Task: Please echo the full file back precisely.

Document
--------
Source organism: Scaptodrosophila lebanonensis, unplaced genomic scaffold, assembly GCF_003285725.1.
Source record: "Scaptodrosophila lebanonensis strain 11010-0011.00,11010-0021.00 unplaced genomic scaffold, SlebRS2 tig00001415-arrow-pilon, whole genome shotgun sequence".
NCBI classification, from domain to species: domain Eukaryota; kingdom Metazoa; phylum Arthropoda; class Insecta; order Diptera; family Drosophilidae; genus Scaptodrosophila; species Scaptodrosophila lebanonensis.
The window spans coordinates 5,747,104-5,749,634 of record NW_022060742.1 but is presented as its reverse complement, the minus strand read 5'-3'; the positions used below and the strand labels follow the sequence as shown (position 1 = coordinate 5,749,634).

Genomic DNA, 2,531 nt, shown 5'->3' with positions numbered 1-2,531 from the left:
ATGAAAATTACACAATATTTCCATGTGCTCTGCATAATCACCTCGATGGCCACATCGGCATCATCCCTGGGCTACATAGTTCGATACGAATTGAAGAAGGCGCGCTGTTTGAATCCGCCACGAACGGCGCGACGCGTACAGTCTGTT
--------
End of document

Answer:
Source organism: Scaptodrosophila lebanonensis, unplaced genomic scaffold, assembly GCF_003285725.1.
Source record: "Scaptodrosophila lebanonensis strain 11010-0011.00,11010-0021.00 unplaced genomic scaffold, SlebRS2 tig00001415-arrow-pilon, whole genome shotgun sequence".
NCBI classification, from domain to species: domain Eukaryota; kingdom Metazoa; phylum Arthropoda; class Insecta; order Diptera; family Drosophilidae; genus Scaptodrosophila; species Scaptodrosophila lebanonensis.
The window spans coordinates 5,747,104-5,749,634 of record NW_022060742.1 but is presented as its reverse complement, the minus strand read 5'-3'; the positions used below and the strand labels follow the sequence as shown (position 1 = coordinate 5,749,634).

Genomic DNA, 2,531 nt, shown 5'->3' with positions numbered 1-2,531 from the left:
ATGAAAATTACACAATATTTCCATGTGCTCTGCATAATCACCTCGATGGCCACATCGGCATCATCCCTGGGCTACATAGTTCGATACGAATTGAAGAAGGCGCGCTGTTTGAATCCGCCACGAACGGCGCGACGCGTACAGTCTGTT